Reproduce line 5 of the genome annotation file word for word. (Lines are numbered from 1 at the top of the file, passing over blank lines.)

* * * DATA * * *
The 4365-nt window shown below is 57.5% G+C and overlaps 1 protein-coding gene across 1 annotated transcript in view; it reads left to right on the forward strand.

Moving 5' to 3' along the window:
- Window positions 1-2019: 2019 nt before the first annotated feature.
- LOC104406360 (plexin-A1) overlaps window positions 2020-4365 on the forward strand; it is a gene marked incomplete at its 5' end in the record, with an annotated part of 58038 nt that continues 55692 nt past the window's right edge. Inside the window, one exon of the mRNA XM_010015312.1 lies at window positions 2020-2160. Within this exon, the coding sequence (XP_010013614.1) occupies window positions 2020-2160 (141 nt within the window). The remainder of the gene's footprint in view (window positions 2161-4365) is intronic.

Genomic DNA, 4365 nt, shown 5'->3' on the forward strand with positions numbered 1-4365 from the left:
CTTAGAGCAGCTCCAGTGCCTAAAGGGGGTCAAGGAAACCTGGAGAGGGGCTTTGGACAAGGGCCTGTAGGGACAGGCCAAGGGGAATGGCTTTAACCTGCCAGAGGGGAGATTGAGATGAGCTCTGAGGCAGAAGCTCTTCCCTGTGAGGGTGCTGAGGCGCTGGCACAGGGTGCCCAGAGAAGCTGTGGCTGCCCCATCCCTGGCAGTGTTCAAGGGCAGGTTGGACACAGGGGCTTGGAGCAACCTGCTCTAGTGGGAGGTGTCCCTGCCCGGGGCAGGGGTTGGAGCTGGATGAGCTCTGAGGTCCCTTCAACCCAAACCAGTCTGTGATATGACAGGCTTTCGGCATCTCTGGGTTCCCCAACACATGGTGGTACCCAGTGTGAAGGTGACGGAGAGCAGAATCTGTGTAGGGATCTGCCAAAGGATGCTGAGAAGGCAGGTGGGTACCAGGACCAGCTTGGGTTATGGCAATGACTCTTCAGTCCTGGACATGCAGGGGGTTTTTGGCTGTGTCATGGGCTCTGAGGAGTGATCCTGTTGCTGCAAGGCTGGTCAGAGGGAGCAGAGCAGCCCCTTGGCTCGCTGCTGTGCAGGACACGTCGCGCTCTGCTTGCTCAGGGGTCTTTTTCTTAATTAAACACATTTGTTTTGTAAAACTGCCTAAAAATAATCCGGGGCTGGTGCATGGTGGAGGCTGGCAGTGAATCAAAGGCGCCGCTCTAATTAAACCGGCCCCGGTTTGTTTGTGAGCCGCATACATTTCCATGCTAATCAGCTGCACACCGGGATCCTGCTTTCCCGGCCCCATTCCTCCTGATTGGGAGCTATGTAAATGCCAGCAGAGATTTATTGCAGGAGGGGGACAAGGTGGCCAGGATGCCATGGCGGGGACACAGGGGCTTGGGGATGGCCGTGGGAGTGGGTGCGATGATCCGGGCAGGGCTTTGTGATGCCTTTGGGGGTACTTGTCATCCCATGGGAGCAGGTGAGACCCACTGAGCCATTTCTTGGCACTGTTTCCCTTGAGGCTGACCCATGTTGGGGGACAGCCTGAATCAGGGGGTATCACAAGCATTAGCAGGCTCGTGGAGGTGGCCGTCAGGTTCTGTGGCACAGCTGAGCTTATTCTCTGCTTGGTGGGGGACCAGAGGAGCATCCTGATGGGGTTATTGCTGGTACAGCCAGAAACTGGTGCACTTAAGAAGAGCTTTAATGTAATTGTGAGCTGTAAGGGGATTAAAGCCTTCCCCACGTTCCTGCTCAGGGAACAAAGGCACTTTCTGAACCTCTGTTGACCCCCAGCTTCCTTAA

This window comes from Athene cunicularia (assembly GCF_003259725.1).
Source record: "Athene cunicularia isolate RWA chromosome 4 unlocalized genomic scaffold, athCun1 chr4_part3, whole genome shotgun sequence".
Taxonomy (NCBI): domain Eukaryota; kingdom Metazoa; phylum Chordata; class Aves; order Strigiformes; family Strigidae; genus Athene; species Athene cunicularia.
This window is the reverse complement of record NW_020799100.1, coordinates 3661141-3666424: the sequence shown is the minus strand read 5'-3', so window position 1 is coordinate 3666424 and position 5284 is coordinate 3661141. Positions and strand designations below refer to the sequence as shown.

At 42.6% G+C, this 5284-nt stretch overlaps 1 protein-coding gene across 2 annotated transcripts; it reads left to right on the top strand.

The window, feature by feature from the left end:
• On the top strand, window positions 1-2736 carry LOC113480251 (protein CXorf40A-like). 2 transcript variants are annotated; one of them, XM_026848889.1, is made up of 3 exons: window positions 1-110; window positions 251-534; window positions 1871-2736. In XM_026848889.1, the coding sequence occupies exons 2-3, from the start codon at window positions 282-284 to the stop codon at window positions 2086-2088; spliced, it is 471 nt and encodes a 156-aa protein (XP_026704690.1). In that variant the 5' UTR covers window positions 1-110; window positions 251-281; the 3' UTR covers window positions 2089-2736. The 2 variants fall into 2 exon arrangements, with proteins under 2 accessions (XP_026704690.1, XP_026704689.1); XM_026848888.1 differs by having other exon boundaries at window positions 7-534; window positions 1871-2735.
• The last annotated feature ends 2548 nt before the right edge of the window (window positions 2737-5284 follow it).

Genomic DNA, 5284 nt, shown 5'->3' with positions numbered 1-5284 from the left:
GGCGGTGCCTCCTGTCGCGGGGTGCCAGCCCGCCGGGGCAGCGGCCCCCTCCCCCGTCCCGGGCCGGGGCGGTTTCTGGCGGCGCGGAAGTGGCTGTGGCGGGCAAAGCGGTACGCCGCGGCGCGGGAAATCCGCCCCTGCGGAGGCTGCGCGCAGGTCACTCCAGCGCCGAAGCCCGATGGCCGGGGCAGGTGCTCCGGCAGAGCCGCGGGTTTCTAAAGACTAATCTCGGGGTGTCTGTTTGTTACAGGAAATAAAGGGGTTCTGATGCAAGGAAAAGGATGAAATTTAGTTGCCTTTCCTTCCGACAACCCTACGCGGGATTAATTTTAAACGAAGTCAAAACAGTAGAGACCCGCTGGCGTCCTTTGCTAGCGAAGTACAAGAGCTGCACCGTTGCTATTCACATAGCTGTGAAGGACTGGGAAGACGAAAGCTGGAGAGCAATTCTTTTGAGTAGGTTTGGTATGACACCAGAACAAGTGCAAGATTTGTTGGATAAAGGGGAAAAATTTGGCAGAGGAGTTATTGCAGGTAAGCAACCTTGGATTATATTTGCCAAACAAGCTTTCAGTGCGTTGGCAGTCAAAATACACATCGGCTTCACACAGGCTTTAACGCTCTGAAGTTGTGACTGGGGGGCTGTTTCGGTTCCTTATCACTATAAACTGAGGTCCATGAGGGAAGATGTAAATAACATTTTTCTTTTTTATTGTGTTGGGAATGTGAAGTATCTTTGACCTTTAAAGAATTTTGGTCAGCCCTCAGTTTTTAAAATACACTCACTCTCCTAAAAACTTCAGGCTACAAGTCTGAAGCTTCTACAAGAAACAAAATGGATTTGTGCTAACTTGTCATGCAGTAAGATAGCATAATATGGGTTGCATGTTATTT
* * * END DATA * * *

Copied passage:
Genomic DNA, 4365 nt, shown 5'->3' on the forward strand with positions numbered 1-4365 from the left: